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Another major reason for the powerlessness of the politicians is the morphing of the old Paris-centered France into a more complex, decentralized nation. A keen observer of this process is U.S. Ambassador to France Felix Rohatyn, who has set up five new American diplomatic posts in various cities in response to it. "I saw that the combination of the euro and the single European market, and the elimination of frontiers, was inevitably going to lead to a decentralization and increase the importance of regional centers and cities as they created their own alliances," says Rohatyn. "More and more businesses are migrating out of Paris, and this decentralization will only accelerate with the development of the Internet."
According to the 1999 census, Paris is losing population, while up-and-coming centers like Toulouse, Lyons and Lille are gaining. The southwest is currently France's fastest-growing region. Analysts attribute the shift to quality-of-life issues, a discovery of the cultural richness of the provinces and a resurgence of regional identity--all aided by technological advances that offer workers and companies an unprecedented degree of mobility. "If you are a successful start-up in Bordeaux or Toulouse in the technology field," says economist and author Alain Minc, "the question for the boss is whether to stay in Toulouse or move to London, not Paris. Formerly, they had to go to Paris to be close to the banks and have a decent work force." "France no longer passes through Paris but through Alsace, Provence, Brittany," says journalist Yannick Le Bourdonnec, author of a book on the regional trend. "Paris no longer imposes itself on the image of France."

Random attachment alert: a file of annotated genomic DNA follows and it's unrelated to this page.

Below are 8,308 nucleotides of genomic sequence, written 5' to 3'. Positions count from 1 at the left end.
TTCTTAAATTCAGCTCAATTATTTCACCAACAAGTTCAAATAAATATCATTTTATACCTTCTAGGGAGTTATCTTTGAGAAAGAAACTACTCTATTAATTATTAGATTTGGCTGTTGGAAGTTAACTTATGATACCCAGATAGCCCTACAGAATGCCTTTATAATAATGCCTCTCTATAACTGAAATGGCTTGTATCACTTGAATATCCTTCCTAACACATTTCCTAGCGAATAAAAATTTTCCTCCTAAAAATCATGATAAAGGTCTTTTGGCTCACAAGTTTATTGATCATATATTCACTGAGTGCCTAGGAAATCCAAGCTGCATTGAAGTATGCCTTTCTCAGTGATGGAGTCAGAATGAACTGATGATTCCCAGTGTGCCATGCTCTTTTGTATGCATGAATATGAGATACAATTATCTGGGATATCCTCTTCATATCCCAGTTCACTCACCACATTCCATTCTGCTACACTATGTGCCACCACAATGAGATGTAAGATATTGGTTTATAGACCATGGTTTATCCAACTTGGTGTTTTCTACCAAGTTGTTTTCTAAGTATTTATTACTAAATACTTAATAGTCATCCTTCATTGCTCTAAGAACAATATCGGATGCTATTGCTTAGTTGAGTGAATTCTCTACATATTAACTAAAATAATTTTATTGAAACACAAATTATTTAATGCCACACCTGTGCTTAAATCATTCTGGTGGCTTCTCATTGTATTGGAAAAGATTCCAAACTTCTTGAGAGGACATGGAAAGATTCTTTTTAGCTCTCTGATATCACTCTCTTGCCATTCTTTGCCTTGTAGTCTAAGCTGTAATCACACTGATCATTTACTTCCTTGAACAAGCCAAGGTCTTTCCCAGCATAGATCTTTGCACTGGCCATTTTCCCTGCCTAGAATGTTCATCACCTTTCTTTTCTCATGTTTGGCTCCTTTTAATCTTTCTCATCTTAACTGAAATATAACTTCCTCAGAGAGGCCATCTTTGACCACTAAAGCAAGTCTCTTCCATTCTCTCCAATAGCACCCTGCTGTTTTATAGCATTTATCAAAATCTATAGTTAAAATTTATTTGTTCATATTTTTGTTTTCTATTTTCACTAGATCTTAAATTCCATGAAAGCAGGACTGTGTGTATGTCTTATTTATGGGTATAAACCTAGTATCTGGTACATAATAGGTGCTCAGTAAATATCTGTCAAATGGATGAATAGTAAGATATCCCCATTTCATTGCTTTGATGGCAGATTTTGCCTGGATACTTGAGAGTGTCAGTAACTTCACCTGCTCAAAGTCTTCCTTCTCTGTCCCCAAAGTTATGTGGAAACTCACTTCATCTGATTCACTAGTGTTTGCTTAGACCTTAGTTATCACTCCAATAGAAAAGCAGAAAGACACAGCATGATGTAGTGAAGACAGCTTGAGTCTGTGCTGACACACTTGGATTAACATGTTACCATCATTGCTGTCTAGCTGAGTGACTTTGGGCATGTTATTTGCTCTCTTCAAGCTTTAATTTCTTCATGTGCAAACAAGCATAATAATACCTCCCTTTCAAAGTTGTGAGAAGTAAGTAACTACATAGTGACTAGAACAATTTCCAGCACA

Another striking aspect of the French renaissance is the rapid development of the New Economy. France was slower off the mark to embrace the digital revolution than the U.S. and some of its European neighbors, but the number of Internet connections has increased fivefold since 1997, and the financing of high-tech start-ups has tripled in the past year. Says Jacques Attali, a former economic adviser to President Mitterrand: "Two years ago, there was less than $100 million available for start-ups. Now it's nearly $2 billion." Among the new companies that are becoming household names in France: Fi System, a consulting firm that constructs websites and develops Internet strategies for traditional firms as well as start-ups; Tocamak, a so-called start-up accelerator that invests in and advises fledgling Internet companies; and the Web portal MultiMania.
Attitudes are also changing in a fashion that embraces the New Economy. Two famed French characteristics--an innate suspicion of wealth and a fear of risk--are fast breaking down as a younger generation taps into the Internet revolution. "Ten years ago," says Minc, "only 1 out of 200 graduates of France's elite universities said he wanted to be an entrepreneur. Today it's more than half." Indeed, the rise of the young, well-educated, global-minded generation is one of the most important forces driving the French renaissance in almost every area.